the God of Heaven set up his everlasting Kingdom, at that Season of the fourth ox Roman Monarchy,(d) when there was an End put to the dreadsul Shaking es the Heavens and the Earth, the Sea and the dry Land, and indeed of all Nations, by the Wars of Alexander the Great, the four Kingdoms that arose out of his Conquests, and the Romans the Conquerors of them all; and when Peace was restored to the World, (e) which happened when Augustus Ctesar was Emperor of Rome, and Herod the Great was King of Judea.

{a) Gen. 49. Jo. (b)Ata/. 3. t. Hag. X. 7. (c) Dan. 9- 2S

• Daniel's seven Weeks and threescore and two Weeks, or 483 Yean, were to terminate at the Death of the Messiah. hi vt'ifl therefore subtract from that Number, the 33 Yean of bit life; and there remains 450 Years to his Birth. (d) Dn. 2, 44. (e) Hag, j, 6, 7, 9.

As to the Pedigree or Descent of our blessed Saviour, it must be considered with Respect to the two different Natures that were united in this glorious Person. For how wondersui soever it may appear to us, the Man Cbrisl Jesus was also lmmanucl, God 'with us; (f) and that divine Child which was born, 3nd that Son which was given to us, (.at the Time before described) is the mighty God, aud the everlasting Father, as well as the Prince of Peace. (g) He is that God, whofe Throne is for tver and ever; (.h) and though a Man, yet such a Man, as is God's own Fellow. (i) Now, if we consider his Descent, with Respect to his divine Person, it must necessarily be, that though he be God the Father's Son, and begotten by him, (k) yet his going forth must have been from of Old, from Everlasting. (l) And it is accordingly true, that the Lord possessed him in the Beginning of his Way, before his Works of old: He was set up from I'verlasting, from the Beginning, or ever the Earth •was. (m)—Being thus necessarily stopt from looking any surther than to Eternity, and to him that inhabits Eternity, in considering the Original of hit divine Person, I proceed to take Notice, that in his human Nature, he descended from the Loins of Abraham, (n) of Isaac, (o) and of Jacoh, (p) from the Tribe of Judah, (q) and from the royal Family of David, (r) and that in a Way surprizingly disserent from any ordinary human Generation, a Virgin conceived and brought forth this Son, whose Name is Immanuel; (s) and this new Thing did God create in the Earth, that a Woman hath compassed a Man. (t)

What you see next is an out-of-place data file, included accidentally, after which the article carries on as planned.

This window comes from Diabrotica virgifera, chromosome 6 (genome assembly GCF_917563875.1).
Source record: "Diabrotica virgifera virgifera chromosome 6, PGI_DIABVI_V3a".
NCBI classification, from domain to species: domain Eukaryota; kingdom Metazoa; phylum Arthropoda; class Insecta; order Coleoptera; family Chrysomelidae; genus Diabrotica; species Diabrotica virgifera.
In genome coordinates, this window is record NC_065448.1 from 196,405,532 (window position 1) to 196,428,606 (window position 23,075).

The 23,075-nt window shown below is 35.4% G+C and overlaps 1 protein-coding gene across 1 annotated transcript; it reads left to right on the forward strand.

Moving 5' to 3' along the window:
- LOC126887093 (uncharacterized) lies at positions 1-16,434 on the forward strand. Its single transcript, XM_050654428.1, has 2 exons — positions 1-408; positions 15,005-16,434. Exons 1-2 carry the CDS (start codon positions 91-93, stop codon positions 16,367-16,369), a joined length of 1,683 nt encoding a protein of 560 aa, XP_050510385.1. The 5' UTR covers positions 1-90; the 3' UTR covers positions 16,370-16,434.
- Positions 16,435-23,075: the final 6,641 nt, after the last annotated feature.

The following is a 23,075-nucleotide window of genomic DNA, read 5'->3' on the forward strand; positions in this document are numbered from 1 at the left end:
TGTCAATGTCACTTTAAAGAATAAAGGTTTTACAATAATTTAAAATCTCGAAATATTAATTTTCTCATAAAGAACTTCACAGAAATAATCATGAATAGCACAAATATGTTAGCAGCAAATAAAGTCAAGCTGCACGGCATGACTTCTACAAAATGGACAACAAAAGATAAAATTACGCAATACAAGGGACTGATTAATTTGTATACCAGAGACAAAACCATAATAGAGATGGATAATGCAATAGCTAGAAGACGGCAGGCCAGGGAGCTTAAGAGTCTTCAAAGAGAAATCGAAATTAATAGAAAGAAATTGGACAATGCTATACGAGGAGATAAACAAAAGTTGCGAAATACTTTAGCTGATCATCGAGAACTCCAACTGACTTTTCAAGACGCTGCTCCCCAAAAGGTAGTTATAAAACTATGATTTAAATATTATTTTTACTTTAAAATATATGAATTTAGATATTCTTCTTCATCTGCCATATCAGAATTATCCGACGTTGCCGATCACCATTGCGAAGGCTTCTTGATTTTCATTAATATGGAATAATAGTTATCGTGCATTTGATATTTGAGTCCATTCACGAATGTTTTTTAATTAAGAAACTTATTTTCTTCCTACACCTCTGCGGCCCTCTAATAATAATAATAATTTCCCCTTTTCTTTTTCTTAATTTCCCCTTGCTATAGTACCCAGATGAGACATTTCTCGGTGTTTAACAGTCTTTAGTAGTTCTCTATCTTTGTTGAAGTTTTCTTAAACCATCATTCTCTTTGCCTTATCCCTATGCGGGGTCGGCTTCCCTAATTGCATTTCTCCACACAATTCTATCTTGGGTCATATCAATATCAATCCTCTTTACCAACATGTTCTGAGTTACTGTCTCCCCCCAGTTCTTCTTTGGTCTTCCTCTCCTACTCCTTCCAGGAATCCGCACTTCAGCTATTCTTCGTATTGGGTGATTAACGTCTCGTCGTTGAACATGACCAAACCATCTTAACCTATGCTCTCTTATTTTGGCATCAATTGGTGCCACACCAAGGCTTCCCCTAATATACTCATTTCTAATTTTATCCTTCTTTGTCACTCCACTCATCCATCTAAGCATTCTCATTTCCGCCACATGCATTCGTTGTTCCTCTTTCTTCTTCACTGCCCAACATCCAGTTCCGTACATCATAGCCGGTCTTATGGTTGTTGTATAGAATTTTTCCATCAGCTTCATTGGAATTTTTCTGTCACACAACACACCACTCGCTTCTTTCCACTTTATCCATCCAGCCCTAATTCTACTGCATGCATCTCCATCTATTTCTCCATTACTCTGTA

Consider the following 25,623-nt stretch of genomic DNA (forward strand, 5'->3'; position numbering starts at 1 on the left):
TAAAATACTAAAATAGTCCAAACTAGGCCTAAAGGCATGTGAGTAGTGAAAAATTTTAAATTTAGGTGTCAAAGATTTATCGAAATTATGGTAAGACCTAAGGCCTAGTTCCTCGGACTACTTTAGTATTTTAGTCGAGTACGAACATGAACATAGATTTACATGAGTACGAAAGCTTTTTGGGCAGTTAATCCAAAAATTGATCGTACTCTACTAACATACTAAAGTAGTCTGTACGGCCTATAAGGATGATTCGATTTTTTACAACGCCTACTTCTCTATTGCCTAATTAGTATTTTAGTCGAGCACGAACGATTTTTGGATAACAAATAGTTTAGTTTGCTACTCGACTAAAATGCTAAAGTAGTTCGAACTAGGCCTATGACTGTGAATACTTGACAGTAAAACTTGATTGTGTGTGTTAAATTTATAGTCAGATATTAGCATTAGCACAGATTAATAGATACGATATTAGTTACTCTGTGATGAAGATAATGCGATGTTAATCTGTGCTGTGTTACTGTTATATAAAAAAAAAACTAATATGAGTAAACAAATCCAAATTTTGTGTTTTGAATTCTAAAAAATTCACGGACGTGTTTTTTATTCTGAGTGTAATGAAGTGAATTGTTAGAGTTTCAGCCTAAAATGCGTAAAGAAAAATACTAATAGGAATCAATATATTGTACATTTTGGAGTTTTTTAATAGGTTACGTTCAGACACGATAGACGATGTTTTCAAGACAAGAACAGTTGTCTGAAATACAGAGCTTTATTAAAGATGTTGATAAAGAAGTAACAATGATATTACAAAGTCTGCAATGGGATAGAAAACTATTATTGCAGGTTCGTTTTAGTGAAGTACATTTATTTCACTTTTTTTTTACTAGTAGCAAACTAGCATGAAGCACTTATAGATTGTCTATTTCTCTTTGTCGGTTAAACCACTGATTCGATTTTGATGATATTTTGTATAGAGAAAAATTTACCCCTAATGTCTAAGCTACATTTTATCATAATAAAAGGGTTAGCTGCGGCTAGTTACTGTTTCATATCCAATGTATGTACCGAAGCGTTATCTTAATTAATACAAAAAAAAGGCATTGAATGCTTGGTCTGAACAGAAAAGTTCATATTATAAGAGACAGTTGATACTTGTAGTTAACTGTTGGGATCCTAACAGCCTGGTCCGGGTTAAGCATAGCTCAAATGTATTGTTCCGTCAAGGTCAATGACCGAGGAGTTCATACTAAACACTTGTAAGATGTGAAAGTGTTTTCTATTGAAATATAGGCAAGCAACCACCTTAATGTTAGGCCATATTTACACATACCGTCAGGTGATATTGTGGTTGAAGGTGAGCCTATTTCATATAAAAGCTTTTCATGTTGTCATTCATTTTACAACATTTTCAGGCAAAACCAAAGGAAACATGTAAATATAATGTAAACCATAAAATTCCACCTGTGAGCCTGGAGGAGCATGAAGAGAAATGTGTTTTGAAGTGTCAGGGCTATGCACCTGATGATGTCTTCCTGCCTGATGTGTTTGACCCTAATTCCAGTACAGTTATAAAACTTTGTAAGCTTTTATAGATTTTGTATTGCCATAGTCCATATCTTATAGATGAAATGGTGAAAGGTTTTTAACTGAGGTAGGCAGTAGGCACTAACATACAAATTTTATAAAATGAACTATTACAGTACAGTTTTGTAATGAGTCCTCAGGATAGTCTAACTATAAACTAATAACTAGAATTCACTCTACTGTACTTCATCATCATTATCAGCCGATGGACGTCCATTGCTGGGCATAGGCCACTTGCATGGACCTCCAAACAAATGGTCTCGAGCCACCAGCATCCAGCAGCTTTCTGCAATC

{t)1{a.7. 14. (g) Isa. 9.6. (b) Pscl. 4r. 6. (I) Zecb.

13. 7. {k)F>/.2. 7. (\)M:cb. 5. 2. {m)Pnv.%. 2i,ll. («) Gen. ij, 3. (p) Gen. 26. 4. (p) Cm, 28.

14. {a) Gen. 49. 10. (r) Psat. 83. 3J, 36. <c) Isa.

J. 14. (t)^,. 3J. »2.

P 2

The Place where our blessed Saviour was born was Bethlehem-Ephratah. This Town, tho' but little among the Thousands of Judah, was honoured with being the Place out of which he came forth •who is the supreme Ruler in Israel. (u) Here he was born: But this was not the Place of his chief and principal Residence; that was Galilee of the Nations. This People who had walked in Darkness, Jam this great Light among them; even upon them who had dwelt in the Land of the Shadcruj of Death, hath this Light Jinned, (w)

The Circumstances of his appearing in the World were low, mean and abased ; very different from the Expectations Men had entertained of the Messiah; and therefore he was despifed and rejected of Men, they hid their laces from him, he was despised, and they esteemed him not. (x) Nay, many were aftonifljed at him, his Vifage was so marred, .more than any Man; and his Form more than the Sons of Men. (y) So sar was his Appearance from that Glory and Majesty, that Pomp and Splendor, which was expected in the Mefiah, that he was considered as a Worm and no Man, a Reproach of Men, and despised of the People. (z)—Even thee Priests and Rulers themselves, who mould have been the Builders of the Jewish Church, refused this Stone, which is become the Head of the Corner, (a) \nd the Reason of this was, that they

saw no Form nor Comeliness, no Riches nor Honour, no Magnificence nor Beauty in him, that they should desire him. (b)

The Jlharaclers, in which he appeared in the World, were thofe of a Prophet, Priest and King j

(u) Micab;. 2. (w) Isa. 9. 1. 2. (x) Isa. 53. 3.

(y) Isa. si. 14. (z) Psa.: zz. 6. (3) tsal. 118. 21. (b) >/". Si